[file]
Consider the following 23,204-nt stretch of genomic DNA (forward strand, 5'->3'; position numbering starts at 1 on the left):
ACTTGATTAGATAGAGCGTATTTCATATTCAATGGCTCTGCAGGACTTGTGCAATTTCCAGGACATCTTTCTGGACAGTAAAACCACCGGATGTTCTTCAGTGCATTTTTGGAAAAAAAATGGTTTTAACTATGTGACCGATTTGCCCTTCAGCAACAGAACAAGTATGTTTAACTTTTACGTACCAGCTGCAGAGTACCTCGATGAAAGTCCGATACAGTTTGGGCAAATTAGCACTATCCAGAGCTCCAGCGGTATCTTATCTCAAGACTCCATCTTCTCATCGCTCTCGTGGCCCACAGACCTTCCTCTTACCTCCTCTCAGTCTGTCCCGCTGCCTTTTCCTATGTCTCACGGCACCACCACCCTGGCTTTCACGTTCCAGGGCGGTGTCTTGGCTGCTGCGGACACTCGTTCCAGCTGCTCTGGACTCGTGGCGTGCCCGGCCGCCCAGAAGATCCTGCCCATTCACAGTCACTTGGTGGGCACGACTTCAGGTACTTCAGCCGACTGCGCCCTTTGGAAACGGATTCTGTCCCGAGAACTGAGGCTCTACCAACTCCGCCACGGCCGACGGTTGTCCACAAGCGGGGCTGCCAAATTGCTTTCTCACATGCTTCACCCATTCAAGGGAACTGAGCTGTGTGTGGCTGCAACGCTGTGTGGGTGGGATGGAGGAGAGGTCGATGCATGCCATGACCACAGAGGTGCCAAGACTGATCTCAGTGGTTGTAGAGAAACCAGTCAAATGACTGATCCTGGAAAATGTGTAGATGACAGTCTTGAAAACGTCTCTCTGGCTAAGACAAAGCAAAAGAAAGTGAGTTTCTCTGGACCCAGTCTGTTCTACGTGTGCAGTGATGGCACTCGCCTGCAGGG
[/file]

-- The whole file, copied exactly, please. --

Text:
Consider the following 23,204-nt stretch of genomic DNA (forward strand, 5'->3'; position numbering starts at 1 on the left):
ACTTGATTAGATAGAGCGTATTTCATATTCAATGGCTCTGCAGGACTTGTGCAATTTCCAGGACATCTTTCTGGACAGTAAAACCACCGGATGTTCTTCAGTGCATTTTTGGAAAAAAAATGGTTTTAACTATGTGACCGATTTGCCCTTCAGCAACAGAACAAGTATGTTTAACTTTTACGTACCAGCTGCAGAGTACCTCGATGAAAGTCCGATACAGTTTGGGCAAATTAGCACTATCCAGAGCTCCAGCGGTATCTTATCTCAAGACTCCATCTTCTCATCGCTCTCGTGGCCCACAGACCTTCCTCTTACCTCCTCTCAGTCTGTCCCGCTGCCTTTTCCTATGTCTCACGGCACCACCACCCTGGCTTTCACGTTCCAGGGCGGTGTCTTGGCTGCTGCGGACACTCGTTCCAGCTGCTCTGGACTCGTGGCGTGCCCGGCCGCCCAGAAGATCCTGCCCATTCACAGTCACTTGGTGGGCACGACTTCAGGTACTTCAGCCGACTGCGCCCTTTGGAAACGGATTCTGTCCCGAGAACTGAGGCTCTACCAACTCCGCCACGGCCGACGGTTGTCCACAAGCGGGGCTGCCAAATTGCTTTCTCACATGCTTCACCCATTCAAGGGAACTGAGCTGTGTGTGGCTGCAACGCTGTGTGGGTGGGATGGAGGAGAGGTCGATGCATGCCATGACCACAGAGGTGCCAAGACTGATCTCAGTGGTTGTAGAGAAACCAGTCAAATGACTGATCCTGGAAAATGTGTAGATGACAGTCTTGAAAACGTCTCTCTGGCTAAGACAAAGCAAAAGAAAGTGAGTTTCTCTGGACCCAGTCTGTTCTACGTGTGCAGTGATGGCACTCGCCTGCAGGG